Luther asserted that one should not be overly frightened of the consequences of an unjust excommunication, because that concerns only external communion with the Church, and not internal communion. Indeed, only the latter concerns God's bond with the faithful, which no man can declare broken, not even the Pope. Furthermore, an unjust excommunication cannot harm the soul, and if it is sup ported with filial resignation towards the Church, it can even become a precious merit. So if someone is unjustly excommunicated, it can even be seen as a precious merit. S0 if someone is unjustly excommunicated, he must not deny with words or actions the cause for which he was excommunicated, and must patiently endure the excommunication even if it means dying excommunicated and not being buried in consecrated ground, because these things are much less important than truth and justice.

Finally he concluded with these words: 'Blessed be he who dies in an unjust excommunication; because by being subjected to that harsh punishment because of his love of justice, which he will neither deny nor abandon, he shall receive the eternal crown of salvation.'

Uniting the desire to serve you with gratitude for the confidence that you have shown in me, I shall now make so bold as to convey my opinion of the things that I have mentioned above. It seemed clear to Your Most Reverend Lord ship's humble servant that Luther had sniffed the air and smelt his own coming excommunication, just as the fox scents the smell of the hounds. He is already sharpening his doctrinal weapons and seeking allies for the immediate future. In particular, I believe he is seeking the support of his master the Elector Frederick of Saxony, who has not yet publicly disclosed his own state of mind as regards Friar Martin. Not for nothing is he called the Wise. The lord of Saxony continues to employ that skilled intermediary, Spalatin, the court librarian and counsellor, to assess the monk's intentions. Spalatin is a sly and treacherous character, of whom I gave you a brief description in my last missive.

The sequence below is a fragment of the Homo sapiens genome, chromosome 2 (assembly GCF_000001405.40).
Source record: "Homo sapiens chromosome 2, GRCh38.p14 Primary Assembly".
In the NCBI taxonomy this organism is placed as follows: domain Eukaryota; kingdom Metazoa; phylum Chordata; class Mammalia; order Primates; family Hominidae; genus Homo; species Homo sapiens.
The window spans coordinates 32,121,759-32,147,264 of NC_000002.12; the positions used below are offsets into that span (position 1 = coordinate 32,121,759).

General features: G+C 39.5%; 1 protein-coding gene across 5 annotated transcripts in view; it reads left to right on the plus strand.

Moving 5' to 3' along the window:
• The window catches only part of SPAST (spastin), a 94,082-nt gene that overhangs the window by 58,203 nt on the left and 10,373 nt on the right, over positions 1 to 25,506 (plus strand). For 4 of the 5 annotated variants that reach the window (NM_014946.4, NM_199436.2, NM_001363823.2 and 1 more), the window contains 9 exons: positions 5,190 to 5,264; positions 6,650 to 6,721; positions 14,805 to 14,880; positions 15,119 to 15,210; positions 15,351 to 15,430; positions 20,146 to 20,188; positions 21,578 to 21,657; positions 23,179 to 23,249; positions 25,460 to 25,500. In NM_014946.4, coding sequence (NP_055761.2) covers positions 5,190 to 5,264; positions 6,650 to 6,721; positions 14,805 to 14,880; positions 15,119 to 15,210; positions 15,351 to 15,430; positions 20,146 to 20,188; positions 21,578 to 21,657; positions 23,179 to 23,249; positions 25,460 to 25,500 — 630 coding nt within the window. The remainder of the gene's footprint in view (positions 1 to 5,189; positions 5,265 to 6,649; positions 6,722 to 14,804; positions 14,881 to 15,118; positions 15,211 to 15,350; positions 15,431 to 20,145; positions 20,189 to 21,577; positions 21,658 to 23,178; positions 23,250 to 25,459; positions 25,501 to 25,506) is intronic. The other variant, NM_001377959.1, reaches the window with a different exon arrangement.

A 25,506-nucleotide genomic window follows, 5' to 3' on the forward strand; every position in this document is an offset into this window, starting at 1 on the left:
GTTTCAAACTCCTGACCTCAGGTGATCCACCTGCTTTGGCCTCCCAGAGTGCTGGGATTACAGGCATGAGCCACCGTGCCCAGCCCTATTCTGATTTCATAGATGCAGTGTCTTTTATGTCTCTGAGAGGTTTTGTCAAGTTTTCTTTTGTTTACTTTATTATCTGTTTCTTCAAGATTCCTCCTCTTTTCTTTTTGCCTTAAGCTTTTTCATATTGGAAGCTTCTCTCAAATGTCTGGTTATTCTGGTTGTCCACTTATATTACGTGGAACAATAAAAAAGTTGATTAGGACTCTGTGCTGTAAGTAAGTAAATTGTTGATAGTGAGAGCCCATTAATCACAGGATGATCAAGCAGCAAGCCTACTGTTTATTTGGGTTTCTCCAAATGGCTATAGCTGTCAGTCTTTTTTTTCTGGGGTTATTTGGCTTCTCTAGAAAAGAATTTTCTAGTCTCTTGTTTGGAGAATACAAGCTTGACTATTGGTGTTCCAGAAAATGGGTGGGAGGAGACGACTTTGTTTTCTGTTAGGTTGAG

Your Lordship will have a better understanding than his servant of the disastrous gravity of the thesis put forward by Luther: he wants to strip the Holy See of its greatest bulwark, the weapon of excommunication. And it is also apparent that Luther will never dare to put this thesis of his in writing, since he is aware of the enormity that it represents, and the danger it might present to his own person. So I have thought it opportune to do so myself, so that Your Lordship may have time to take all the precautions he considers necessary to stop this diabolical friar.

Kissing the hand of Your Most Illustrious and Reverend Lordship,

I beg that I may never fall from grace with Your Lordship.

Your Lordship's faithful servant

QWittenberg, 17 May 1518
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Customer Reviews

Average Rating 2.5
( 4 )
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Sort by: Showing all of 5 Customer Reviews
  • Anonymous

    Posted August 27, 2009

    Q is more about the times in which it's written than the times in which it's set.

    The authors of Q have an interesting idea: they see similarities in how powerful institutions can make ideas of radical change seem dangerous, whether the ideas are about religion in 1525, or about capitalism today. One problem they run into is that this idea is not quite enough to make a novel, and things people look for in good novels--like strong characters and dialogue--gets neglected so that they can expound this idea.

    Another is that their idea itself is limited in its usefulness. Too often the story indulges in a kind of wish-fulfillment that imagines that but for evil forces of coercion and deception, people would choose a radically egalitarian mode of life free of the constraints of property ownership and family.